Hematin porcine, chloroquine diphosphate, sodium dodecyl sulfate (SDS), sodium acetate, magnesium sulfate, sodium hydrogen phosphate, sodium chloride, potassium chloride, sodium hydroxide, glucose, and sodium bicarbonate were purchased from Sigma-Aldrich Chemical Company, oleic acid from Fluka, dimethylsulfoxide, hydrochloric acid, and silica gel 60 (0.040–0.063 mm) from Merck, and all the solvents used for extraction and fractionation from Caledon and Scharlau.
2.2. Plant Material
The aerial parts of Artemisia armeniaca Lam. were collected from Arasbaran, East Azarbaijan province (Iran), in August 2008. The identity of the plant was confirmed by morphological examination in comparison to the herbarium specimens. Voucher number TBZfph 528 is retained in the School of Pharmacy, Tabriz University of Medical Sciences, Tabriz, Iran. Aerial parts of Artemisia aucheri Boiss. were collected from Chahar Bagh region, Golestan province (Iran), in December 2011 and authenticated by Mr. S. A. Hosseini, Agricultural and Natural Resources Research Center of Golestan Province, Gorgan, Iran. A voucher specimen (number 2383) is deposited in the herbarium.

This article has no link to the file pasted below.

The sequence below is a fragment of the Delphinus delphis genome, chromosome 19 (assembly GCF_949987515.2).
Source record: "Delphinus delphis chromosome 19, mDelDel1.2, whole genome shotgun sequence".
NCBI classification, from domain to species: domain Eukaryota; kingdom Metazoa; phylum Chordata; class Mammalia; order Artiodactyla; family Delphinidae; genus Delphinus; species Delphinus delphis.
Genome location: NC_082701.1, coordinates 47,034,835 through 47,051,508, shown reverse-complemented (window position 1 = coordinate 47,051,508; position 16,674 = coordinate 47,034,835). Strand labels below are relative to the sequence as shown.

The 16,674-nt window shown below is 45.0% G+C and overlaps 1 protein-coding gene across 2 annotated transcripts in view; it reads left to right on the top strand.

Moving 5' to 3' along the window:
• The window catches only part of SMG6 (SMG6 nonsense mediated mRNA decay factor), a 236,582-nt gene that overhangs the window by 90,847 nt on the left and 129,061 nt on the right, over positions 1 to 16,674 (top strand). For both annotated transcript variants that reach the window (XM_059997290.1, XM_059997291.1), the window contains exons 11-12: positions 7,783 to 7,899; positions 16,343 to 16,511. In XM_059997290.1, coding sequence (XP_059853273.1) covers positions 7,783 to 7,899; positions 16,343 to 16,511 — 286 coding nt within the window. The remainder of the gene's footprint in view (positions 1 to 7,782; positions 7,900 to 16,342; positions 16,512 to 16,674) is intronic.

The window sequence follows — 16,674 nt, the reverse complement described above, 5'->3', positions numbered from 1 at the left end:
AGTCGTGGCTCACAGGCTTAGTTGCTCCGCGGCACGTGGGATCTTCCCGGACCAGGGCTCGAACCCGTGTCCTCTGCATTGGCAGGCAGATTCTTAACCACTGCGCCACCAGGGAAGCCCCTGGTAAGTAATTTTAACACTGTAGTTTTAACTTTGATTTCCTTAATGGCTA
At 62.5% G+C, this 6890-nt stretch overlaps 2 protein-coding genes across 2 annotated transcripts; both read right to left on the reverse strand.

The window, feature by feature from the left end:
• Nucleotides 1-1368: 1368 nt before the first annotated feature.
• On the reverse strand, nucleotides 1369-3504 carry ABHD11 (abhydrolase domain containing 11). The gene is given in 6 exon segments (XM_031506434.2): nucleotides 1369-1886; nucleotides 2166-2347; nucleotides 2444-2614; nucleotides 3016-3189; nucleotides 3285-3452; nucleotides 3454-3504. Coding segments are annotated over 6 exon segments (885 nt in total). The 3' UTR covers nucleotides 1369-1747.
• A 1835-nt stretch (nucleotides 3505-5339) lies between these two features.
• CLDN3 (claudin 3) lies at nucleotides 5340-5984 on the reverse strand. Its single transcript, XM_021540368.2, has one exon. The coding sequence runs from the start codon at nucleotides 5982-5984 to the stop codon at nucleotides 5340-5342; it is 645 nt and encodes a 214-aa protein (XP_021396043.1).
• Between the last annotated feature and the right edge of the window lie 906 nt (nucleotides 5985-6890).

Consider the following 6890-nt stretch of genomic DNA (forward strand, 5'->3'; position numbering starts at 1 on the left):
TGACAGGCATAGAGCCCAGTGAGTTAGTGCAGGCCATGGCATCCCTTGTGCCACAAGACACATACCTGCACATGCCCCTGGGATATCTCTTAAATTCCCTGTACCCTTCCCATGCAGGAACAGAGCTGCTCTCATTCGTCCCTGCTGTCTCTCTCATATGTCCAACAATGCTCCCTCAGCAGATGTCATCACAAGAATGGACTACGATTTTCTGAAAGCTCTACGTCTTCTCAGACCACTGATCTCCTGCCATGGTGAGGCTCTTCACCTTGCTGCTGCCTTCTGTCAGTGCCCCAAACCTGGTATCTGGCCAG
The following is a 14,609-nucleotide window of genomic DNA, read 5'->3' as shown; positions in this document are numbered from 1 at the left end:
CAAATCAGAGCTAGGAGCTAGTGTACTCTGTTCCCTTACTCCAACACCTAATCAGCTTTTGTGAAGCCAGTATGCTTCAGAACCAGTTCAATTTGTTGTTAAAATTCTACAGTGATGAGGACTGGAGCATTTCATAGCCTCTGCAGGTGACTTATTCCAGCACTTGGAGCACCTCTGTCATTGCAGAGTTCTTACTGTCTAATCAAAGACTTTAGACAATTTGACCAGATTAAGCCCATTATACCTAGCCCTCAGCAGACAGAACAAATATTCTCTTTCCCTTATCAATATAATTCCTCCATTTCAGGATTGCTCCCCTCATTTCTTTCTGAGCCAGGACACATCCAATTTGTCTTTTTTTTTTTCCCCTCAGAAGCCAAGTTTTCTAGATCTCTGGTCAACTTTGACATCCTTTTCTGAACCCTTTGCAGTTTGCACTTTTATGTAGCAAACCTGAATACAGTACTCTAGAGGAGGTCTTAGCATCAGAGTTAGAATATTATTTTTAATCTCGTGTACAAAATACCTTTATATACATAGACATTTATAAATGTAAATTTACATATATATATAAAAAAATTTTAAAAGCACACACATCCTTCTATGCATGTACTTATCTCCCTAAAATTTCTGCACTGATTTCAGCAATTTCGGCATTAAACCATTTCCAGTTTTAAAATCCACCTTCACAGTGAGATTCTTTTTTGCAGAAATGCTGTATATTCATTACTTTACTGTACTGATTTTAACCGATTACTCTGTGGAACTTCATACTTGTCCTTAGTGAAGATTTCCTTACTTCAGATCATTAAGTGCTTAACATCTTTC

2.3. Extract Preparation
The plant samples were air-dried at room temperature under shade, finely ground, and extracted by cold maceration method. 100 g of each plant sample was extracted successively with petroleum ether (PE), dichloromethane (DCM), ethyl acetate (EtOAC), ethanol, and ethanol-water (1 : 1 v/v) at room temperature (sequential maceration with ca. 3 × 1 L of each solvent). All the extracts were separately concentrated using a rotary evaporator at a maximum temperature of 45°C.